More than a hundred streets across Los Angeles will have new speed limits starting Sunday.
LA City Council members unanimously voted to raise and lower speed limits for roughly 114 miles of streets in the greater Los Angeles area Dec. 11. City officials adjusted these limits partly to make sure they are still compatible with current traffic patterns. The ordinance will go into effect Jan. 27.
Streets, where police were prohibited from using radar for detecting speeding, will become eligible for radar enforcement after their speed limits increase, according to the LA City Council Transportation Committee report. The introduction of radar enforcement will likely increase police officers’ ability to ticket drivers for traffic infractions, according to the report.
The speed limits for around 102 miles of streets will increase by 5 or more miles per hour. However, the limits for 12 miles of streets, some of which are in the Westwood area, will decrease. The speed limits for the section of Bel Air Road between Rial Lane and Sunset Boulevard, and the section of Bellagio Road between Bel Air Road and Moraga Drive will be lowered from 30 to 25 miles per hour. The section of Westholme Avenue from Hilgard Avenue to Wilshire Boulevard will also be lowered by the same amount.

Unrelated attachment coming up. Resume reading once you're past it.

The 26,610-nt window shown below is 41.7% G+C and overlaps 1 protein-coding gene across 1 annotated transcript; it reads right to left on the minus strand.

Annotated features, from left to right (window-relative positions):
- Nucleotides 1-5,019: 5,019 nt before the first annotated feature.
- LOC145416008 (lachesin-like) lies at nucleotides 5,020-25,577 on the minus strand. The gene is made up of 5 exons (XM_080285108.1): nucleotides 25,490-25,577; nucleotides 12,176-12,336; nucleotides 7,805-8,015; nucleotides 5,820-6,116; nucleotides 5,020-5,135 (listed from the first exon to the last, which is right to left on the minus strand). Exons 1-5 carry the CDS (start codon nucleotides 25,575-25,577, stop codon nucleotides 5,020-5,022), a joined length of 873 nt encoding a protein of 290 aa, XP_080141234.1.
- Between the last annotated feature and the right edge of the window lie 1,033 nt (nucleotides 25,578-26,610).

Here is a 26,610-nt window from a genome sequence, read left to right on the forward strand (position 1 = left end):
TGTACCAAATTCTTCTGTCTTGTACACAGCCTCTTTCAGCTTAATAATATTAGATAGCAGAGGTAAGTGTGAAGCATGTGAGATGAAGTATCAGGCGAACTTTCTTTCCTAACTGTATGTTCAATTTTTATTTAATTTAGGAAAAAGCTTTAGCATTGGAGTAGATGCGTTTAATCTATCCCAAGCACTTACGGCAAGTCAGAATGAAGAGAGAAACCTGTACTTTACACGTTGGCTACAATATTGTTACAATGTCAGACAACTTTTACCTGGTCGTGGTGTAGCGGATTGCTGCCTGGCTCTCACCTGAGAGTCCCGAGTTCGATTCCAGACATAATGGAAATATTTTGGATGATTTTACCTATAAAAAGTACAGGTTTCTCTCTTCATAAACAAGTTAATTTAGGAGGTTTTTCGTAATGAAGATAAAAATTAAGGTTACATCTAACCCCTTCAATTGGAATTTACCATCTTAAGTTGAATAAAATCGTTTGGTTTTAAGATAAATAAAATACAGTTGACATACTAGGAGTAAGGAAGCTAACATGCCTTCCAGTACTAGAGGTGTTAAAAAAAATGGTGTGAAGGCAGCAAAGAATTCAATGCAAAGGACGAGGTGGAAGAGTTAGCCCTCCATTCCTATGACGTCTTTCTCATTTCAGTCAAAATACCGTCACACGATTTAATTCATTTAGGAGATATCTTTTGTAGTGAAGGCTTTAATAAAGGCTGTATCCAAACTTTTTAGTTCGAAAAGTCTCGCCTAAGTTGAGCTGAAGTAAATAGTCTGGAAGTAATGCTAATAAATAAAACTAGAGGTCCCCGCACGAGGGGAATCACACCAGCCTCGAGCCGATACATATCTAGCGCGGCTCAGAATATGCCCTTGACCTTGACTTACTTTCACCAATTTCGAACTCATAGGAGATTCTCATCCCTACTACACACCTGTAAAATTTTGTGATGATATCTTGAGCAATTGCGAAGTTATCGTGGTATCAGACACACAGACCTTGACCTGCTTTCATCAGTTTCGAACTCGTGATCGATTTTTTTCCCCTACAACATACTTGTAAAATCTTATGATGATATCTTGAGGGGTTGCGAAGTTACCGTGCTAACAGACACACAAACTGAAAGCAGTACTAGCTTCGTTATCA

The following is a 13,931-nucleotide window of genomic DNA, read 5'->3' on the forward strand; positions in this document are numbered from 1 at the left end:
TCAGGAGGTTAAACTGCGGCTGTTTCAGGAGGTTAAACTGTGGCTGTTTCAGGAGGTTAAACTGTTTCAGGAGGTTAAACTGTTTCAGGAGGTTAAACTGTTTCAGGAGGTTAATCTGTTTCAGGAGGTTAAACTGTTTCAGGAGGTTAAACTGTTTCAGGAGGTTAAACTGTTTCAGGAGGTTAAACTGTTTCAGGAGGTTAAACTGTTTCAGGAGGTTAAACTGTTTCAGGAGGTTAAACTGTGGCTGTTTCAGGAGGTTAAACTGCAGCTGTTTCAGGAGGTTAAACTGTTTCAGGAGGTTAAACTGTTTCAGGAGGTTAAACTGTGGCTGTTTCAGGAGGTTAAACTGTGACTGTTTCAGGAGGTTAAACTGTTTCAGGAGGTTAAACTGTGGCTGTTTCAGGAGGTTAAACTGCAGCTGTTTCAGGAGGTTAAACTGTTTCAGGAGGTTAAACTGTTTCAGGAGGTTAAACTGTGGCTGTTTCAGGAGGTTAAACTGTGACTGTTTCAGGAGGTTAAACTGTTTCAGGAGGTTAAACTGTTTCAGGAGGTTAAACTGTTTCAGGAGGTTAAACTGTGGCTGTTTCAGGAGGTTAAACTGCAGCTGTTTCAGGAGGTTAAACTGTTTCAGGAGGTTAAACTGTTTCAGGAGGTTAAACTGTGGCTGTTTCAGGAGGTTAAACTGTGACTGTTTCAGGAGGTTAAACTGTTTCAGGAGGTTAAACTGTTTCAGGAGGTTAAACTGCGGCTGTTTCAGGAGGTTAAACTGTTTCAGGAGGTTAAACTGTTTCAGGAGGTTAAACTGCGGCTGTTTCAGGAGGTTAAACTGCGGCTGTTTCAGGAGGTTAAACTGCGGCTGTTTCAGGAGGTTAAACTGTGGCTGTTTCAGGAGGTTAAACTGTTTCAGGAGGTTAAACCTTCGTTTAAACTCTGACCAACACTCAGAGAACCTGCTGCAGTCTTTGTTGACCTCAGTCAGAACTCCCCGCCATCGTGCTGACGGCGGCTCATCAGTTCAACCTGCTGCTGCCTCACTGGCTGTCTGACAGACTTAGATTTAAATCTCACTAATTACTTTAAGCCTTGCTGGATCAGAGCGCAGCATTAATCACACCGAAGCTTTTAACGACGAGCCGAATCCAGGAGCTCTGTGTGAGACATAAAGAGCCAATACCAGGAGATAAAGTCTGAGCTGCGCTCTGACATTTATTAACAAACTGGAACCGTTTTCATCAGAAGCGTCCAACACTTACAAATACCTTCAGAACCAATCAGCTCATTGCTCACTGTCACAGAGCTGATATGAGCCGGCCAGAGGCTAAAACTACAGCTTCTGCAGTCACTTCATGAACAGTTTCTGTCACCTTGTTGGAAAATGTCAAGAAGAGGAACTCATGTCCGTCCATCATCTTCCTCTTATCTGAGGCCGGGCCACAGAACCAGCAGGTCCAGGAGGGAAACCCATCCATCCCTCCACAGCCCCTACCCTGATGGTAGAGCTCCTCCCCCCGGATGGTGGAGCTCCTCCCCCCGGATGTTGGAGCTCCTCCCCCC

City Councilmember Paul Koretz, who represents the area including Westwood, said traffic laws intended to prevent speed traps in rural communities were applied to city spaces in LA many years ago, causing an array of unforeseen issues like having to increase speed limits to ensure law enforcement can detect speeding infractions.
“Our big problem is legislation at the state that was passed a number of years ago to deal with rural speed traps,” he said.